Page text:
In the 1950s, manufacturers started applying sealant to the shingles during the manufacturing process to increase the wind resistance of the shingles. In the 1960s, manufacturers made a concerted effort to convert all shingles from organic to fiberglass mat. Owens Corning had invented Fiberglas, a glass fiber reinforcement, in the late 1930s. A fiberglass mat at the core of shingles was designed to make asphalt shingles stronger, perform better long term, and provide better fire performance versus organic mat asphalt shingles. At this point, 3-tab shingles were the prominent shingle in the market. In the early 1970s, development of what we now call “laminate,” “dimensional” or “architectural” shingles began. These shingles were designed to look


more like natural roof coverings such as wood shakes and are still constructed in much the same way today, with two layers of shingle overlapped and adhered together. Asphalt shingle design didn’t change much from the 1970s to around 2007, except for the addition of a few new shapes and colors. That all changed in 2007 when Owens Corning launched a new shingle, Duration, with a game-changing nail zone design. There has been a lot of talk in the roofing industry about nail zones and making shingles that are easier and faster to install. Owens Corning patented SureNail Technology

incorporates a tough, engineered fabric in the shingle nailing zone. This technology offers numerous benefits: ■ An easy-to-see, “no guess” nailing target ■ Creates a 3-layer reinforced nailing zone, reducing potential for nail blow- and pull-through ■ Provides a superior bond with a factory-applied sealant compared to a granule- or sand-coated surfaces, which allows for a 130-mph wind warranty, with only a 4-nail application. Extensive testing against competitors with wide, single-layer nailing zones, demonstrates that Duration Series shingles with SureNail Technology offer the following performance benefits: ■ 2.5 times the nail pull-through resistance ■ 9 times the nail blow-through resistance ■ 2 times better delamination resistance Owens Corning continues to examine innovative technologies that will improve shingle product performance.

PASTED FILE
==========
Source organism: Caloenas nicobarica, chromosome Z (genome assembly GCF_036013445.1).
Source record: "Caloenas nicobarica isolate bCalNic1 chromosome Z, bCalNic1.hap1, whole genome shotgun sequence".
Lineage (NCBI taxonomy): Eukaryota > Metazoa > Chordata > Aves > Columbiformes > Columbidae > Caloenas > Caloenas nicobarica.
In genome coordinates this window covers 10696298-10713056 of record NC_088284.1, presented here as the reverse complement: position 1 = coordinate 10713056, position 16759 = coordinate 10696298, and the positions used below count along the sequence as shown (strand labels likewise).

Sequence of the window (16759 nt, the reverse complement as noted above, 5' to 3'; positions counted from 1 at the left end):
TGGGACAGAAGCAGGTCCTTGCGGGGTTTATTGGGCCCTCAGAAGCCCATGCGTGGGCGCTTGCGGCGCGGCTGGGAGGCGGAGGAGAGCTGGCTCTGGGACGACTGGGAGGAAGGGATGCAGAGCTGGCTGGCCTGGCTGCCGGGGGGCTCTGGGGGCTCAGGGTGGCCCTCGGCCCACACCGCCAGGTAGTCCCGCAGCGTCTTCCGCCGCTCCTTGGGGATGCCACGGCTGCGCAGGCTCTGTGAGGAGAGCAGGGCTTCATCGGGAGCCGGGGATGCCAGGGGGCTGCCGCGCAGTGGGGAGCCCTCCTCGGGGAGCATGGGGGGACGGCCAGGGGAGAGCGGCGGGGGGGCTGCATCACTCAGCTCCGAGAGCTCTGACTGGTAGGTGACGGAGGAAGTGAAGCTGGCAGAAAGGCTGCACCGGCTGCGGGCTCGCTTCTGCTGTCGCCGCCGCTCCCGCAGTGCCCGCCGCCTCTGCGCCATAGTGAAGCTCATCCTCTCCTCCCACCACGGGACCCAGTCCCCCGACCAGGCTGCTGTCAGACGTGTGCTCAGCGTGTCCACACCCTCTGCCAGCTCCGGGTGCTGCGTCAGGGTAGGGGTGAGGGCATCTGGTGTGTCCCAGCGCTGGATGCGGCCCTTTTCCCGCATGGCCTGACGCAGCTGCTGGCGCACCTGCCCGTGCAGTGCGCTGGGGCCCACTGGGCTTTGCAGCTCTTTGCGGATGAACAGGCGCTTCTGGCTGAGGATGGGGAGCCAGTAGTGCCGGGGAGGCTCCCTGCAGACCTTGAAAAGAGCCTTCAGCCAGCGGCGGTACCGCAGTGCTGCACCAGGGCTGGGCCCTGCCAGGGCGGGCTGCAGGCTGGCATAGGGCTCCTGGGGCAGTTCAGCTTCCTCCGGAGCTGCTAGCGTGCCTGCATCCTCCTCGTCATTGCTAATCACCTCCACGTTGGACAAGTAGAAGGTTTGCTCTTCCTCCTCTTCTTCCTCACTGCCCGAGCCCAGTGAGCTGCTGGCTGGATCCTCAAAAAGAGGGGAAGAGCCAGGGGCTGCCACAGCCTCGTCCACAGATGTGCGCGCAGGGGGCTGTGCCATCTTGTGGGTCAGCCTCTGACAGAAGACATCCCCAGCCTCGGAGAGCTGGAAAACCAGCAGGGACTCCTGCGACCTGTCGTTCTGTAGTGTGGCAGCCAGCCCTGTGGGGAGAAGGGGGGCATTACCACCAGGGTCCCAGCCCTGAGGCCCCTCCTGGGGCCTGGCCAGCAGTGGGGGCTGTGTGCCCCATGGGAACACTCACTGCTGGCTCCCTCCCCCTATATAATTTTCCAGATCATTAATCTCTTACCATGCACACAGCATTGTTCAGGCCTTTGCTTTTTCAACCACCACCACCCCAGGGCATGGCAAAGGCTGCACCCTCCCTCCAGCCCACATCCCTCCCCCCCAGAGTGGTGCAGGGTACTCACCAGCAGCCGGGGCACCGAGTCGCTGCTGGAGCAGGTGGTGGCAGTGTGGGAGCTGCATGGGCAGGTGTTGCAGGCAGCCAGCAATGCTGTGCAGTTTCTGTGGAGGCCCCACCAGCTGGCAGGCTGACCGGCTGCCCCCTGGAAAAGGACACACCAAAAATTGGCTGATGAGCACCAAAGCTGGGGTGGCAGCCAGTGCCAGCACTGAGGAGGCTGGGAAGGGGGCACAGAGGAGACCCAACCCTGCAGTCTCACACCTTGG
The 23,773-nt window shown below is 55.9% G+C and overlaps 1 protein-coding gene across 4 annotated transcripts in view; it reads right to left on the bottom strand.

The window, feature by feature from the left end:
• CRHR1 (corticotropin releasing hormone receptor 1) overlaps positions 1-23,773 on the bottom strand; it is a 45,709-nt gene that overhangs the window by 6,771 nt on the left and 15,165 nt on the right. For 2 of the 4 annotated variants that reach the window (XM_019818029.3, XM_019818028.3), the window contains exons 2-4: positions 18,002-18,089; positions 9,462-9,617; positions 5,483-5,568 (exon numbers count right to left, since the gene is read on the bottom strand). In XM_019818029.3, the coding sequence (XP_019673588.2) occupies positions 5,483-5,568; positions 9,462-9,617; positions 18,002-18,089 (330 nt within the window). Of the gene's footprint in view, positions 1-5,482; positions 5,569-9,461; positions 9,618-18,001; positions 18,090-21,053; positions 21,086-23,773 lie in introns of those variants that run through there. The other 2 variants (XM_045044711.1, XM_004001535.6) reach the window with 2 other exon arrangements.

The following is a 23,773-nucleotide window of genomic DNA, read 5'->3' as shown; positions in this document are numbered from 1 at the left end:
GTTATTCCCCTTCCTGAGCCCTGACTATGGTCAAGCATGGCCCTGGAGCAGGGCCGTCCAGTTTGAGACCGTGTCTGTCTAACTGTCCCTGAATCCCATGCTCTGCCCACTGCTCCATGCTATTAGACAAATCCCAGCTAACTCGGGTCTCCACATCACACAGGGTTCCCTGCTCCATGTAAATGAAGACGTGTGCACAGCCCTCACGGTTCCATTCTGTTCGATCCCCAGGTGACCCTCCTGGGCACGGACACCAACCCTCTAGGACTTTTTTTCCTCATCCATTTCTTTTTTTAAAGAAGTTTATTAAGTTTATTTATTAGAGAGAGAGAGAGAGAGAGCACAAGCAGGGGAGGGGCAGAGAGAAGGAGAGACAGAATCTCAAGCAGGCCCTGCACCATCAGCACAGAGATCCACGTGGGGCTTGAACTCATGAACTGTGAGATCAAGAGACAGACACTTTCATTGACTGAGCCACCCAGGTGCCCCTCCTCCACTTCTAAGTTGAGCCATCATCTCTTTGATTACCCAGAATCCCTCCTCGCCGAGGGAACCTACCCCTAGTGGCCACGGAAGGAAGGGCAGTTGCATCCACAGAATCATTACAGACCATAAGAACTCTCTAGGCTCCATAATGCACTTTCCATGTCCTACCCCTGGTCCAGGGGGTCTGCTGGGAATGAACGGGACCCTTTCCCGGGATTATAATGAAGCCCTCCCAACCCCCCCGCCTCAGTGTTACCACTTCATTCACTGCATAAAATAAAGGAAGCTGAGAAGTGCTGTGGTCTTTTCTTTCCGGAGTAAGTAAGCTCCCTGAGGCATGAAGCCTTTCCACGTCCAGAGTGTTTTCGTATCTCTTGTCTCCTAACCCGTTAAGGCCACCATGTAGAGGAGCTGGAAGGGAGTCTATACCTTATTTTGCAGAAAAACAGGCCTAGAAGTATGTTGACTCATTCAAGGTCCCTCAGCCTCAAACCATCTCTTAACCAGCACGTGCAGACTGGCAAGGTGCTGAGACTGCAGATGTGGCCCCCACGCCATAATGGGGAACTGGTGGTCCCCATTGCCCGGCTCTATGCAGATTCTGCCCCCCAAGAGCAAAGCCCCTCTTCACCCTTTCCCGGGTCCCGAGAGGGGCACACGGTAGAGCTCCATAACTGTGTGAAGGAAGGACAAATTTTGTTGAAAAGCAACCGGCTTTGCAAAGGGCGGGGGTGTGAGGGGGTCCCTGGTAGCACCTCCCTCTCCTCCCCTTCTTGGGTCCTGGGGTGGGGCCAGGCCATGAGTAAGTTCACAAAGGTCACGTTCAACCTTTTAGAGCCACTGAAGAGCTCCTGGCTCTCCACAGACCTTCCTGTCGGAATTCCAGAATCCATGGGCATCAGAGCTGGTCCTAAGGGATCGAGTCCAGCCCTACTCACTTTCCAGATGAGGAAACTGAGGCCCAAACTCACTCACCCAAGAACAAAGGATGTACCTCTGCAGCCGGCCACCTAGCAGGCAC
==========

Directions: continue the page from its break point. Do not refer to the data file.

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FRM

FRSA Membership Directory

SIF Safety Awards, continued from page 36

FRM

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time. Ian attributes the company’s safety culture to a consistent safety program supported by its management, employees and FRSA-SIF team. Knowledge is power: safety meetings and site inspections have kept its employees constantly thinking about safety on the job, working together as a team and maintaining focus on each job from mobilization to completion. Ian, Shaun and Kyle take an active role in the company safety program and are dedicated to the safety of the team. They attend all meetings and respond quickly to issues as they arise. They are proactive in obtaining information before starting each job to ensure their employees have all the tools and equipment needed for each project before they arrive on the job to make them successful from day one. R/J Group, Inc. gladly welcomes their FRSA-SIF Safety Consultant to provide safety meetings on a regular basis, conduct onsite inspections and regularly seek consultation on safety concerns and pre-site inspections to ensure they have the knowledge and are applying safety practices in the field. R/J Group, Inc. provides roofing services in a wide range of applications and services a large territory. Without all the team members – administratively and in the field – and their personal buy-in to their safety program, they would not be where they are today. We congratulate the entire Johnson family and all of their employees at R/J Group, Inc. for receiving this award and wish them continued success with their business!

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COTNEY CONSULTING GROUP John Kenney